05 Dec Give ‘Em What They Want! 5 Things Mentees Are Hoping to Get Out of a Mentorship
When you’ve been in the game for a long time, it’s easy to forget how it felt when you were first getting started. While we always encourage mentors to ask mentees what they’re hoping to improve upon or learn, a heads up never hurts. Whether you’re in HR creating a mentorship for your company, or you’re about to be a mentor for the first time (Mazel Tov!), we’ve provided five common requests from mentees below. If you’re wondering what the kids want these days from a corporate mentorship, here’s the intel:
To Expand Their Network
This comes as no surprise. When you’re a fresh-faced newbie at work, it seems like everyone’s in on the joke but you. And they might be! Trying to make new connections can intimidate even the most gregarious up-and-comers. Make it a goal to introduce your mentee to someone new at the company or in the industry at regular intervals– monthly, for example!
To Better Navigate Company Culture
Mentors may know the ropes at their company so well that they’ve actually adapted the way they do business to suit their workplace. Provide mentors and mentees with suggested questions such as “What communication style do you find most successful in this office?” “What makes the culture here unique?” “What aspects of the company culture are different than at our competitors’ offices?”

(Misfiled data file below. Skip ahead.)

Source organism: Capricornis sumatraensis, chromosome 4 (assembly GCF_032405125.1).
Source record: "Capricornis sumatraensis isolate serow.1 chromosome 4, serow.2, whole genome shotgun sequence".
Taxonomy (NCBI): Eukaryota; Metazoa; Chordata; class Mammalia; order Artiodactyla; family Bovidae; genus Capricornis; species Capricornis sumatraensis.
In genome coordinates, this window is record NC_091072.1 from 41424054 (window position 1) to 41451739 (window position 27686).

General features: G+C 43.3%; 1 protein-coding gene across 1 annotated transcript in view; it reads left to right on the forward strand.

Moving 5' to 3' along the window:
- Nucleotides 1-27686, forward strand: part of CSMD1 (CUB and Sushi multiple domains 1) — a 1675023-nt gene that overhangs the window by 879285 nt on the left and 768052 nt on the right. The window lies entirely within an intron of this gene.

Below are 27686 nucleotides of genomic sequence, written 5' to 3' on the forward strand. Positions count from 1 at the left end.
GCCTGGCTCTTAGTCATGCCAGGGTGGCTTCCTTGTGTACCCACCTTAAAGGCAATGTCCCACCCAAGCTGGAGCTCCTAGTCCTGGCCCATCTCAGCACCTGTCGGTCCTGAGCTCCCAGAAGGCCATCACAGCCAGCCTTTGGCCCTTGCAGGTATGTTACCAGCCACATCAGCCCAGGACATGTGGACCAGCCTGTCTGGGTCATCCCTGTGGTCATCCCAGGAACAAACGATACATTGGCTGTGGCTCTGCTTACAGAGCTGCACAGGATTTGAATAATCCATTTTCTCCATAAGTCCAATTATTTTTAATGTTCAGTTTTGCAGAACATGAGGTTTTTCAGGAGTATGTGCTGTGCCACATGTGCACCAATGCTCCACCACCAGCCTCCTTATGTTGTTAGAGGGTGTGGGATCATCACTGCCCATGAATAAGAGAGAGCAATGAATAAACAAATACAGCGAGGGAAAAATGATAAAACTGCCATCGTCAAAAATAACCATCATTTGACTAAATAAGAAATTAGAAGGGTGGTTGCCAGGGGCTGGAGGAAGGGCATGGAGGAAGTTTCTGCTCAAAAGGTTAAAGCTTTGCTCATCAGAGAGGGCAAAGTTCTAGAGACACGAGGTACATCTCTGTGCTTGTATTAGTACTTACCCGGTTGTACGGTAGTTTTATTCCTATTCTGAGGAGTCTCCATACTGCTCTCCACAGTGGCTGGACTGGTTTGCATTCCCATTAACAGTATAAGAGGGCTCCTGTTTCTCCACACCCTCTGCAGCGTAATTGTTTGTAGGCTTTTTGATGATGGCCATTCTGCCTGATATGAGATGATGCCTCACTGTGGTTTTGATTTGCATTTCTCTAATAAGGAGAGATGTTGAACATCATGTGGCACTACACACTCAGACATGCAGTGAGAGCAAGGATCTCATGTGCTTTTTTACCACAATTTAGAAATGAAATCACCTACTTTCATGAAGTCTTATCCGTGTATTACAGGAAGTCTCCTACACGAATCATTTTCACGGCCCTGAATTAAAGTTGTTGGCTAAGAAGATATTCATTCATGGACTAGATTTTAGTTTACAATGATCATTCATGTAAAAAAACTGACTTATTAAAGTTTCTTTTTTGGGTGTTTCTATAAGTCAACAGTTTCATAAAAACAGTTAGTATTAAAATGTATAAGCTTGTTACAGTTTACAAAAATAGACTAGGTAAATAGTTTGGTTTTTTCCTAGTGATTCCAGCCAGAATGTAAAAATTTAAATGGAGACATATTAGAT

To Learn “What Not to Do”
Mentors often expect to give guidance on how to approach opportunities and challenges in the office. But mentees may be more worried about making a misstep that they don’t see coming. Encourage mentors to share personal stories of mistakes they’ve made in the past and what they learned from them. Don’t take for granted than any incoming, young talent will know the no-nos that seem obvious to more seasoned colleagues.
To Gain Knowledge about Industry Specific Challenges
When you’re new to a particular industry, whether it’s your first job out of college or a change of direction, you may not have considered the specific challenges that your new vocation presents. One question that might prompt useful feedback is “What problems have you come up against that you believe are specific to this industry?” Mentors should think of themselves as the canaries in the coal mine– let your mentee know when there’s trouble ahead, so they’ve got some time to brainstorm a solution.
To Know How They Are Perceived by Colleagues
Mentees may be the most sensitive and defensive about this particular lesson, but the truth isn’t always easy. Make sure mentors know to deliver positive feedback about the mentee before suggesting personal attributes they could work on. Mentors can also display empathy by explaining how they adapted their own behaviors or demeanor in the workplace to achieve success. Of course this is not the time to belabor personality traits, but more to encourage an attitude that presents the kind of ambition, enthusiasm, and professionalism that will get the mentee noticed.